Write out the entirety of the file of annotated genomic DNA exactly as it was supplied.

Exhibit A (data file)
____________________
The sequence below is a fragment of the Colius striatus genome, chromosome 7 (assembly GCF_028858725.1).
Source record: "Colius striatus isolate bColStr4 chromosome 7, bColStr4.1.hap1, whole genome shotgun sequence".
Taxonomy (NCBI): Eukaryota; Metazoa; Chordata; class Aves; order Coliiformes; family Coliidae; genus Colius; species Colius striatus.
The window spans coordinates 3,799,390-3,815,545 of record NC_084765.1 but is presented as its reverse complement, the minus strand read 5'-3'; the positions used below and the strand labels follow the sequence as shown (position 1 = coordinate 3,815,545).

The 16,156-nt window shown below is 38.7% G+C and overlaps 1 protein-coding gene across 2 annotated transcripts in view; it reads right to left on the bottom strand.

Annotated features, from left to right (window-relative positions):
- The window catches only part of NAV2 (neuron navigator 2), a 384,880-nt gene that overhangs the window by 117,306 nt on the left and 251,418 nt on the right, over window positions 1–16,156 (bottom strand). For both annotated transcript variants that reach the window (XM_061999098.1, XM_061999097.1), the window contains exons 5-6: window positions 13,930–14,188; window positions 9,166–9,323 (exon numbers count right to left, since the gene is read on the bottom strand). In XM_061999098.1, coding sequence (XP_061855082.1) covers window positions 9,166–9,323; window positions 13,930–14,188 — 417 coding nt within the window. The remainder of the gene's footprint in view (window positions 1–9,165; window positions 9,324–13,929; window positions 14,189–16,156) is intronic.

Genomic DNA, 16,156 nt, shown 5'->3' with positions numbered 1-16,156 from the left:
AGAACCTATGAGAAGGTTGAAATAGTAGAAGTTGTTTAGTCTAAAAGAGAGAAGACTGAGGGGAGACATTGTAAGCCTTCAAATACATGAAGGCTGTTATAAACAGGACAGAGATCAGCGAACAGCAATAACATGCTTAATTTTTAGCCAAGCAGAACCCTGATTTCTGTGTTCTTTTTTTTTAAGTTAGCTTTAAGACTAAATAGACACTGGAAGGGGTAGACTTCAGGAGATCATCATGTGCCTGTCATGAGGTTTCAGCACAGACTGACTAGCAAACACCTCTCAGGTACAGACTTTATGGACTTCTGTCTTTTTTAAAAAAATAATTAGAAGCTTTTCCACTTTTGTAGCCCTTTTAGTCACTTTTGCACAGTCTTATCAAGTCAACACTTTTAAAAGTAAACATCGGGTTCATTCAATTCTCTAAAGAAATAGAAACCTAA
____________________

The sequence below is a fragment of the Colius striatus genome, chromosome 7 (assembly GCF_028858725.1).
Source record: "Colius striatus isolate bColStr4 chromosome 7, bColStr4.1.hap1, whole genome shotgun sequence".
Taxonomy (NCBI): Eukaryota; Metazoa; Chordata; class Aves; order Coliiformes; family Coliidae; genus Colius; species Colius striatus.
The window spans coordinates 3,799,390-3,815,545 of record NC_084765.1 but is presented as its reverse complement, the minus strand read 5'-3'; the positions used below and the strand labels follow the sequence as shown (position 1 = coordinate 3,815,545).

The 16,156-nt window shown below is 38.7% G+C and overlaps 1 protein-coding gene across 2 annotated transcripts in view; it reads right to left on the bottom strand.

Annotated features, from left to right (window-relative positions):
- The window catches only part of NAV2 (neuron navigator 2), a 384,880-nt gene that overhangs the window by 117,306 nt on the left and 251,418 nt on the right, over window positions 1–16,156 (bottom strand). For both annotated transcript variants that reach the window (XM_061999098.1, XM_061999097.1), the window contains exons 5-6: window positions 13,930–14,188; window positions 9,166–9,323 (exon numbers count right to left, since the gene is read on the bottom strand). In XM_061999098.1, coding sequence (XP_061855082.1) covers window positions 9,166–9,323; window positions 13,930–14,188 — 417 coding nt within the window. The remainder of the gene's footprint in view (window positions 1–9,165; window positions 9,324–13,929; window positions 14,189–16,156) is intronic.

Genomic DNA, 16,156 nt, shown 5'->3' with positions numbered 1-16,156 from the left:
AGAACCTATGAGAAGGTTGAAATAGTAGAAGTTGTTTAGTCTAAAAGAGAGAAGACTGAGGGGAGACATTGTAAGCCTTCAAATACATGAAGGCTGTTATAAACAGGACAGAGATCAGCGAACAGCAATAACATGCTTAATTTTTAGCCAAGCAGAACCCTGATTTCTGTGTTCTTTTTTTTTAAGTTAGCTTTAAGACTAAATAGACACTGGAAGGGGTAGACTTCAGGAGATCATCATGTGCCTGTCATGAGGTTTCAGCACAGACTGACTAGCAAACACCTCTCAGGTACAGACTTTATGGACTTCTGTCTTTTTTAAAAAAATAATTAGAAGCTTTTCCACTTTTGTAGCCCTTTTAGTCACTTTTGCACAGTCTTATCAAGTCAACACTTTTAAAAGTAAACATCGGGTTCATTCAATTCTCTAAAGAAATAGAAACCTAA